Mitchell V. Wisconsin: Why Mitchell V. Wisconsin Sucked

On June 11, 1993, the United State Supreme Court upheld Wisconsin's
penalty enhancement law, which imposes harsher sentences on criminals who
"intentionally select the person against whom the committed..because
of the race, religion, color, disability, sexual orientation, national origin
or ancestry of that person." Chief Justice Rehnquist deliverd the opinion of
the unanimous Court. This paper argues against the decision, and will attempt
to prove the unconstitutionality of such penalty enhancement laws.
On the evening of October 7, 1989, Mitchell and a group of young black
men attacked and severely beat a lone white boy. The group had just finished
watching the ...

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jury, however, found that
because Mitchell selected his victim based on race, the penalty enhancement law
allowed Mitchell to be sentenced to up to seven years. The jury sentenced
Mitchell to four years, twice the maximum for the crime he committed without
the penalty enhancement law.
The U.S. Supreme Court's ruling was faulty, and defied a number of
precedents. The Wisconsin law is unconstitutional, and is essentially
unenforceable. This paper primarily focuses on the constitutional arguments
against Chief Justice Rehnquist's decision and the statute itself, but will
also consider the practical implications of the Wisconsin law, as well as a
similar law passed under the new federal crime bill (Cacas, 32). The Wisconsin
law and the new federal law are based on a model created by the Anti-
Defemation League in response to a rising tide of hate-related violent crimes
(Cacas, 33). Figures released by the Federal Bureau of Investigation show that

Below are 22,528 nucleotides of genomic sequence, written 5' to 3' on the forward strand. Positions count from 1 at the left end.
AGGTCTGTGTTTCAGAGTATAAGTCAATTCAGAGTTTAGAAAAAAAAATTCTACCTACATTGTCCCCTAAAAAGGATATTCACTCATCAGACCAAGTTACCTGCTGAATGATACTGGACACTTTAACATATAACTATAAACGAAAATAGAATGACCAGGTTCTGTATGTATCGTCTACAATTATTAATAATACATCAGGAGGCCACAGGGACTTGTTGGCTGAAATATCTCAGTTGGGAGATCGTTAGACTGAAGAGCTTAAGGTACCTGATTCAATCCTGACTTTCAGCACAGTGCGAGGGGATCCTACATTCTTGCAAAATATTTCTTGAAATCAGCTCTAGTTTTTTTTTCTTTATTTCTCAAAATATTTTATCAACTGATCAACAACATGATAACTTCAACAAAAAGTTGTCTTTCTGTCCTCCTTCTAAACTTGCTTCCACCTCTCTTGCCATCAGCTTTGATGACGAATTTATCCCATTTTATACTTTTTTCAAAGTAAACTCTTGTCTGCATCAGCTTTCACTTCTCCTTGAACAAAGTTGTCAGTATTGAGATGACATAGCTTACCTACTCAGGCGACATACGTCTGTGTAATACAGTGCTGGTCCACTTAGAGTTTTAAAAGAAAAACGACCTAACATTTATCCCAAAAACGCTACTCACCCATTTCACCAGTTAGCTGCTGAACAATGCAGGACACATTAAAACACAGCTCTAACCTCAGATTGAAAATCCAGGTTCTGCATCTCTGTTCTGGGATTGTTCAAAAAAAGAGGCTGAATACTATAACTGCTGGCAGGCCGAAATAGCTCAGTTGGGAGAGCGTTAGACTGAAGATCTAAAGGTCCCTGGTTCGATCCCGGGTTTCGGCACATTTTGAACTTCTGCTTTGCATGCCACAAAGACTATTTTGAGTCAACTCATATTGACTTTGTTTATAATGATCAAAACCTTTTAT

7,684 hate crimes motivated ...

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that "the statute punishes the because of' aspect of the defendant's selection,
the reason the defendant selected the victim, the motive behind the
selection." The law is in fact a direct violation of the First Amendment,
according to the Wisconsin Supreme Court, which said "the Wisconsin legislature
cannot criminalize bigoted thought with which it disagrees."
"If there is a bedrock principal underlying the First Amendment, it is
that the government may not prohibit the expression of an idea simply because
society finds the idea itself offensive or disagreeable". The Supreme Court
was heard to utter such noble phrases as recently as 1989, in Texas v. ...

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Mitchell V. Wisconsin: Why Mitchell V. Wisconsin Sucked. (2004, May 5). Retrieved March 24, 2019, from
"Mitchell V. Wisconsin: Why Mitchell V. Wisconsin Sucked.", 5 May. 2004. Web. 24 Mar. 2019. <>
"Mitchell V. Wisconsin: Why Mitchell V. Wisconsin Sucked." May 5, 2004. Accessed March 24, 2019.
"Mitchell V. Wisconsin: Why Mitchell V. Wisconsin Sucked." May 5, 2004. Accessed March 24, 2019.
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Added: 5/5/2004 02:46:19 PM
Category: Government
Type: Premium Paper
Words: 3340
Pages: 13

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